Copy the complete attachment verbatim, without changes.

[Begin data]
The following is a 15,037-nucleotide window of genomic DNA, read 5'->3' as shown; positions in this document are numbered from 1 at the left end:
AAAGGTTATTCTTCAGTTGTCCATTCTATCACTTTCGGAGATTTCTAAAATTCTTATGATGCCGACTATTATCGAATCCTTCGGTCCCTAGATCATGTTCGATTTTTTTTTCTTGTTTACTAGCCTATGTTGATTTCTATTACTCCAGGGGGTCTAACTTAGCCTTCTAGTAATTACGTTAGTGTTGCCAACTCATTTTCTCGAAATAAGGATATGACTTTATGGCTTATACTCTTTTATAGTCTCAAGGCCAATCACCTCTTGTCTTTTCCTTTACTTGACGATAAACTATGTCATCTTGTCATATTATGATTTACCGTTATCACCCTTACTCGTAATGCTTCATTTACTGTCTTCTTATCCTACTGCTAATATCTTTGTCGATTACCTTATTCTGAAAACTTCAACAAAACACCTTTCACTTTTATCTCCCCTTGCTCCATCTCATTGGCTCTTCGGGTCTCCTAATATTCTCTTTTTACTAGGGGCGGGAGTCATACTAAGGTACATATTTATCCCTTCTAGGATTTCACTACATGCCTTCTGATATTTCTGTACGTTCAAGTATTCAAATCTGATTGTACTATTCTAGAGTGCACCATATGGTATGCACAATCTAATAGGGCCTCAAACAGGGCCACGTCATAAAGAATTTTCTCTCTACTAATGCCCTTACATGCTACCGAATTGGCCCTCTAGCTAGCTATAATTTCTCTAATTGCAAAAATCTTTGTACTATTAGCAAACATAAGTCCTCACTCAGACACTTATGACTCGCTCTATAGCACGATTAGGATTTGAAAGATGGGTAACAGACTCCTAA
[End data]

The following is a 15,037-nucleotide window of genomic DNA, read 5'->3' as shown; positions in this document are numbered from 1 at the left end:
AAAGGTTATTCTTCAGTTGTCCATTCTATCACTTTCGGAGATTTCTAAAATTCTTATGATGCCGACTATTATCGAATCCTTCGGTCCCTAGATCATGTTCGATTTTTTTTTCTTGTTTACTAGCCTATGTTGATTTCTATTACTCCAGGGGGTCTAACTTAGCCTTCTAGTAATTACGTTAGTGTTGCCAACTCATTTTCTCGAAATAAGGATATGACTTTATGGCTTATACTCTTTTATAGTCTCAAGGCCAATCACCTCTTGTCTTTTCCTTTACTTGACGATAAACTATGTCATCTTGTCATATTATGATTTACCGTTATCACCCTTACTCGTAATGCTTCATTTACTGTCTTCTTATCCTACTGCTAATATCTTTGTCGATTACCTTATTCTGAAAACTTCAACAAAACACCTTTCACTTTTATCTCCCCTTGCTCCATCTCATTGGCTCTTCGGGTCTCCTAATATTCTCTTTTTACTAGGGGCGGGAGTCATACTAAGGTACATATTTATCCCTTCTAGGATTTCACTACATGCCTTCTGATATTTCTGTACGTTCAAGTATTCAAATCTGATTGTACTATTCTAGAGTGCACCATATGGTATGCACAATCTAATAGGGCCTCAAACAGGGCCACGTCATAAAGAATTTTCTCTCTACTAATGCCCTTACATGCTACCGAATTGGCCCTCTAGCTAGCTATAATTTCTCTAATTGCAAAAATCTTTGTACTATTAGCAAACATAAGTCCTCACTCAGACACTTATGACTCGCTCTATAGCACGATTAGGATTTGAAAGATGGGTAACAGACTCCTAA